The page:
It does strike me that the personal attacks flow from the fact that they can’t think of a rational rebuttal to your arguments. It does seem that many elements of the blogosphere [and I would say this is more marked among self-proclaimed right-wing ‘libertarians’ than others] to seem to lack a degree of civility. It can be seen by the vitriolic way some comments are phrased and by the abuse that some bloggers heap on people they don’t like. All this adds heat rather than light to debates.

    I have to say, what I like about your blog is that it is trying to add light to economic debates. Pointing out facts about deficits, about the 1870s depression etc, that may help us to understand what is going on at the moment.

  2. Thomas said, on March 18, 2009 at 10:54 am

    Newmania is incapable of good-natured and polite discourse.

  3. newmania said, on March 18, 2009 at 12:40 pm

    Pity Duncan was not saying such things when it was useful but then I daresay he was parroting the New Labour line that you could then.’

    Calm down dear ,so I was wrong , it was not a terribly serious comment .Bearing in mind your reasonable concerns ( shared at various levels by almost everyone who was not a New Labour economist)It will be clear to you that after New Labour dropped Conservative spending limits the shift to the Public sector , over regulation of SME` tax burden , creation of the sicky 2,000,000 and mountainous state obligations in a down turn were a mistake .
    It will also be clear that the no more bust line was a disaster and appears to have been a genuine delusion.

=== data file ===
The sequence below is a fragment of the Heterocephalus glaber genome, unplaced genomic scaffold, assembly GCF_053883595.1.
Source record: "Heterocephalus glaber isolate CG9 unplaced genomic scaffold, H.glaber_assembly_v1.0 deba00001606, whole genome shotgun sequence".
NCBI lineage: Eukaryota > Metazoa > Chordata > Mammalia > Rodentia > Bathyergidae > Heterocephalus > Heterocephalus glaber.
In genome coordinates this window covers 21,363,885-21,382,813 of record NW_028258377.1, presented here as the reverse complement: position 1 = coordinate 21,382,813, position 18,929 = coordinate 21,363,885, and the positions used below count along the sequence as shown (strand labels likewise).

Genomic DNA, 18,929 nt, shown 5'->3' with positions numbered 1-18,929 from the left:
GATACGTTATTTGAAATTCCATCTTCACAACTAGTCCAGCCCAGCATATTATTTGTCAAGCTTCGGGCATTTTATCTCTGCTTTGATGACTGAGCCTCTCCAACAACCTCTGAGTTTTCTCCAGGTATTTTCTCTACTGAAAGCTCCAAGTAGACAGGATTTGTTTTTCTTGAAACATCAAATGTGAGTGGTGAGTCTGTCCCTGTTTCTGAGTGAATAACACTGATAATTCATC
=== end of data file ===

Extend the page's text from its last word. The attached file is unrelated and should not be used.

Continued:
Now you are convinced that we should all get out a vast and irresponsible loan and that we will all run around spending it ( as if we were gnats with no foresight ) to assist a Labour administration being returned in 70s style , with a far left agenda a big hole to fill. , inflation mounting and the Public Sector Unions paying their bills ….well that’s sounds inviting .
    Any tax payer should be running for the hills screaming. It would frankly be well worth a worse economy not to be at the Mercy of Brown .( As it was worth sacrifices to beat the Miners and maintain the rule of law against the mob)

    You are a brainy chap Duncan but what’s the good of that of you use your super powers for evil ?

    • duncanseconomicblog said, on March 18, 2009 at 12:47 pm

      More just wanted to plug the Watchmen.

      I would like private sector debt to shrink as public sector debt expands. The debt will still have to paid off but the interest rate will be lower.

      I want to reflate the economy through public sector spending rather than the public sector helping people get yet more loans.

      But this is a post for a another day!

  4. VinoS said, on March 18, 2009 at 9:11 pm